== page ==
Mastering compressors are the elite bunch of compressors that have the task of transparently and musically taming dynamics of an entire mix, while sometimes being sought after for a specific character. The UAD Shadow Hills Mastering Compressor excellently steps up to the task with its two stage (opto and solid state) compression and transformer switch. Here’s an overview of the plug-in and some audio examples of the magic it adds.In the hardware world, the SHMC is renowned for its light, yet powerful touch, and has been used by top mixing and mastering engineers the world over. Luckily, UAD and Brainworx teamed up to re-create this piece as a UAD platform plug-in.
The plug-in has two meters, which can be altered individually to either show input, output, or the gain reduction of the opto or discrete compressors. I tend to to prefer one meter for each stage of compression.
The compressor has many toggle switches to toggle between settings such as stereo or dual mono, compressor in or out, plug-in bypass, transformer setting, and side-chain in or out. The side-chain is a pre-compressor high pass filter set around 80hz to ensure low frequency material does not trigger over-compression. For mastering, I usually have this switched engaged. My only complaint of the plug-in is that it is not possible to re-order the opto and discrete compressors, which I find would be extremely useful.
The first stage of compression is the opto section (think LA-2A/3A type sound). This section is smoother and slower than the discrete. Great for buttery levelling. Simply set the threshold and makeup gain, no option for attack and release settings.
The opto make up gain feeds the discrete solid state compressor. This sections has typical settings in regards to ratio, attack and release. The ratio ranges from extremely gentle 1:2:1 transparent buss compression, to Flood limiting. The compressor can act much faster than the opto and its range of settings need to be experimented with. For mastering, a long attack and quick release with a low ratio usually does the trick well.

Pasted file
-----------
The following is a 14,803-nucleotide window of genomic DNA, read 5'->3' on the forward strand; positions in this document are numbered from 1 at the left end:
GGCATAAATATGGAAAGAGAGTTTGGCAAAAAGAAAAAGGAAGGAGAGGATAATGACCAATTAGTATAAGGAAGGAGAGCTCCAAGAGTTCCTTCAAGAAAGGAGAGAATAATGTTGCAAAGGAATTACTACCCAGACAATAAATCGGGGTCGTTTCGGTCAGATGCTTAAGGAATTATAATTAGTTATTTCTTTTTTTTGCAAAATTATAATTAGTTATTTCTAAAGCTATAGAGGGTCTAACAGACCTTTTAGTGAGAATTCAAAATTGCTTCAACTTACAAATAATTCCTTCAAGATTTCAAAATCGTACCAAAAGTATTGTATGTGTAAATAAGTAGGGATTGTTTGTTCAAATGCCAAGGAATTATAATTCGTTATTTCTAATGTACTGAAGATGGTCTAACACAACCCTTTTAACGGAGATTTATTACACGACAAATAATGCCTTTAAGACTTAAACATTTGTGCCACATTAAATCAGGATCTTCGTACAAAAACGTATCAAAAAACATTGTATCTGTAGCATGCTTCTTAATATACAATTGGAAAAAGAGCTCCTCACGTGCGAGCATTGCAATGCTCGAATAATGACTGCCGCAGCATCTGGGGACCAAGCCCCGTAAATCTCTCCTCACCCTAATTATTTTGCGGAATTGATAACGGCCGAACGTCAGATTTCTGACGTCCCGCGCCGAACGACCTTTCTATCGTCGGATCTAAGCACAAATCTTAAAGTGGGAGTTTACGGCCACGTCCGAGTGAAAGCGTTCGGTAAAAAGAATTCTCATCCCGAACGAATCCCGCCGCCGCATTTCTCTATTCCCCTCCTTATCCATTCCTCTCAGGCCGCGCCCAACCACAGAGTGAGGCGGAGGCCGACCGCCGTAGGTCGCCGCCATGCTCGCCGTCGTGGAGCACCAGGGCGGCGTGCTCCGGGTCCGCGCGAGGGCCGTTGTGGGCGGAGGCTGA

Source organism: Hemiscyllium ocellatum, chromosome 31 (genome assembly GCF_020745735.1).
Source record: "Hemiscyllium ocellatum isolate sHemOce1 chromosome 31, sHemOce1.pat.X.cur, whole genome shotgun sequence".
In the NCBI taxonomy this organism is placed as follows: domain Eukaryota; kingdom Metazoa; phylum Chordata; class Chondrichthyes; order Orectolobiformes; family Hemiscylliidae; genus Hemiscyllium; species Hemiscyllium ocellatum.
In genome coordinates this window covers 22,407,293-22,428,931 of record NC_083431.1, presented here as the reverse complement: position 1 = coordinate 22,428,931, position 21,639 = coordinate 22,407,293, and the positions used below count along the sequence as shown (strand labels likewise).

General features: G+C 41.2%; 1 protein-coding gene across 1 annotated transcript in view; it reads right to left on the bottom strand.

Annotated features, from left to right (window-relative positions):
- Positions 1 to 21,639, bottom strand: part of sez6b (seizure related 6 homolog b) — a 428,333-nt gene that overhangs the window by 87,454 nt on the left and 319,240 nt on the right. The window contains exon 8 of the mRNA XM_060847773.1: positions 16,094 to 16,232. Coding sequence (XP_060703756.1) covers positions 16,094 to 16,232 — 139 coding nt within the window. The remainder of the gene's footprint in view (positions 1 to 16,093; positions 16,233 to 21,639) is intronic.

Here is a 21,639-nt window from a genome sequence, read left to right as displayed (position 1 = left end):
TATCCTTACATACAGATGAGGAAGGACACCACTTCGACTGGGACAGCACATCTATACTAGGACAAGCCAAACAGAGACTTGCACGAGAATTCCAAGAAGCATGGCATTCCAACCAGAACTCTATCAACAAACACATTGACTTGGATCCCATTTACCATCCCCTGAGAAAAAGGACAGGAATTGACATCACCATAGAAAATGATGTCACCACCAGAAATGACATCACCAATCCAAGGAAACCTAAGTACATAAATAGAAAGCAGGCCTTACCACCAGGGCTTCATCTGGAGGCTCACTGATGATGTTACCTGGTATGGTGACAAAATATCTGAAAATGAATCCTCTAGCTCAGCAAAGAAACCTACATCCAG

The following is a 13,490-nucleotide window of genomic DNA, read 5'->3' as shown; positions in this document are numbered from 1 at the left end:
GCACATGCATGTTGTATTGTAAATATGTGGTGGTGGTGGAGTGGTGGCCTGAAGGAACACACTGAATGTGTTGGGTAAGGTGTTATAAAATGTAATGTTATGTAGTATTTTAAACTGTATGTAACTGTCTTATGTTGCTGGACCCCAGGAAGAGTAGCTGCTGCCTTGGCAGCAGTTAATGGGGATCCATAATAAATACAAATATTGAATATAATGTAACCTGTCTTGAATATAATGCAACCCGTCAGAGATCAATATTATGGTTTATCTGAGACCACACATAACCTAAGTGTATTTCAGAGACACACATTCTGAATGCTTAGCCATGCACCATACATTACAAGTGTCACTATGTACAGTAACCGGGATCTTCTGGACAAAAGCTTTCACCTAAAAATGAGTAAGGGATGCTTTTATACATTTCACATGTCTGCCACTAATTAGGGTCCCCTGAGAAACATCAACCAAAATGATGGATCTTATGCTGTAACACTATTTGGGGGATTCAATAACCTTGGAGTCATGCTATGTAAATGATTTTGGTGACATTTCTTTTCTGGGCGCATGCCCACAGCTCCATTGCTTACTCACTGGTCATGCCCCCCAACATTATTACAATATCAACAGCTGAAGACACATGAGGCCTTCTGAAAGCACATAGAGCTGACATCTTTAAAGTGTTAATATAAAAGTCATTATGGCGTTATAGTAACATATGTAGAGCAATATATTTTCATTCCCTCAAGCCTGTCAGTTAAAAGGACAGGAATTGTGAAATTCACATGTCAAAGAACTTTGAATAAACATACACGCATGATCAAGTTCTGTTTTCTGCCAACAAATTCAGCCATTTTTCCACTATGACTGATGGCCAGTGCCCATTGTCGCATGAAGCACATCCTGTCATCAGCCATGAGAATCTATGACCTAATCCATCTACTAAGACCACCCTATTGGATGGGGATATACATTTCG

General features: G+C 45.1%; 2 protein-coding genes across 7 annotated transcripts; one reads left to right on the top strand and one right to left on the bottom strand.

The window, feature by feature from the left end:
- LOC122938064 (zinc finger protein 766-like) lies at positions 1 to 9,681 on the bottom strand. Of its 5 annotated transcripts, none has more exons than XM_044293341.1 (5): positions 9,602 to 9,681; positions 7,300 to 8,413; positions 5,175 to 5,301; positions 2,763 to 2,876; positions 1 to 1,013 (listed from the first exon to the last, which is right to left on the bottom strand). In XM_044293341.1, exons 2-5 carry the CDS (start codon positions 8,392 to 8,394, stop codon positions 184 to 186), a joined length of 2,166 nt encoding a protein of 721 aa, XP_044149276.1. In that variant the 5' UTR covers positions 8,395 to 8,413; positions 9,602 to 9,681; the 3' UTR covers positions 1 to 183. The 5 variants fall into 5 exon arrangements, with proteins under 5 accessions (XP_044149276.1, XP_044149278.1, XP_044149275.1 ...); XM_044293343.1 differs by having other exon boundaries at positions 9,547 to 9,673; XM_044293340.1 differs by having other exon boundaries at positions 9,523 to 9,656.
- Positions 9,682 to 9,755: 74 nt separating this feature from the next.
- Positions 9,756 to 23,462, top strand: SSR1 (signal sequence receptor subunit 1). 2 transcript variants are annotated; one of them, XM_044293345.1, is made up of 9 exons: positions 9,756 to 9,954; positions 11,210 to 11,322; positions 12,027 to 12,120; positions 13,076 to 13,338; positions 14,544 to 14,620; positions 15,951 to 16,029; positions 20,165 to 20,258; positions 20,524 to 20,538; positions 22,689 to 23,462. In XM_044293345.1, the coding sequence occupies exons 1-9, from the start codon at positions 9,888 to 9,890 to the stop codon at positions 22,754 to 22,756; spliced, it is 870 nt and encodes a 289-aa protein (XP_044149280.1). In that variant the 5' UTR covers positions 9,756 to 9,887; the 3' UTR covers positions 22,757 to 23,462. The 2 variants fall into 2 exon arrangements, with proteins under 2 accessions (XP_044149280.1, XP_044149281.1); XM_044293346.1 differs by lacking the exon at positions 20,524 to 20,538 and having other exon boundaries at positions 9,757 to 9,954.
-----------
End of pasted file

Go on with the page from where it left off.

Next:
The discrete gain feeds the final transformer section and output. The plug-in comes with three settings: Nickel (most transparent), Iron (slightly colored), and Steel (the most colored). While the setting can be subtle, it mimics real transformer responses in regards to slight low frequency bump, harmonics, and high smoothing. Best to toggle between the three on your source material to see what setting fits the song best.
The compressor is most commonly used on the master buss due to its awesome ability to musically glue together a mix, at the same time either adding smoothness or punch, and dialed in color. The doesn’t mean it can’t work great on other instruments! On many tracks, I find myself using two stages of compression, which makes the SHMC great to perform opto levelling and solid state compression. There are plenty of presets to get started. Unlike mastering where a little (1-2db) of gain reduction goes a long way, don’t be afraid to hit the compressor harder for more color and control.
There you have it, the UAD Shadow Hills Mastering Compressor in a nut shell. The plug-in retails for $299 and comes with a 14-day demo. Of course a UAD card is a must if you want this plug-in. Happy mastering!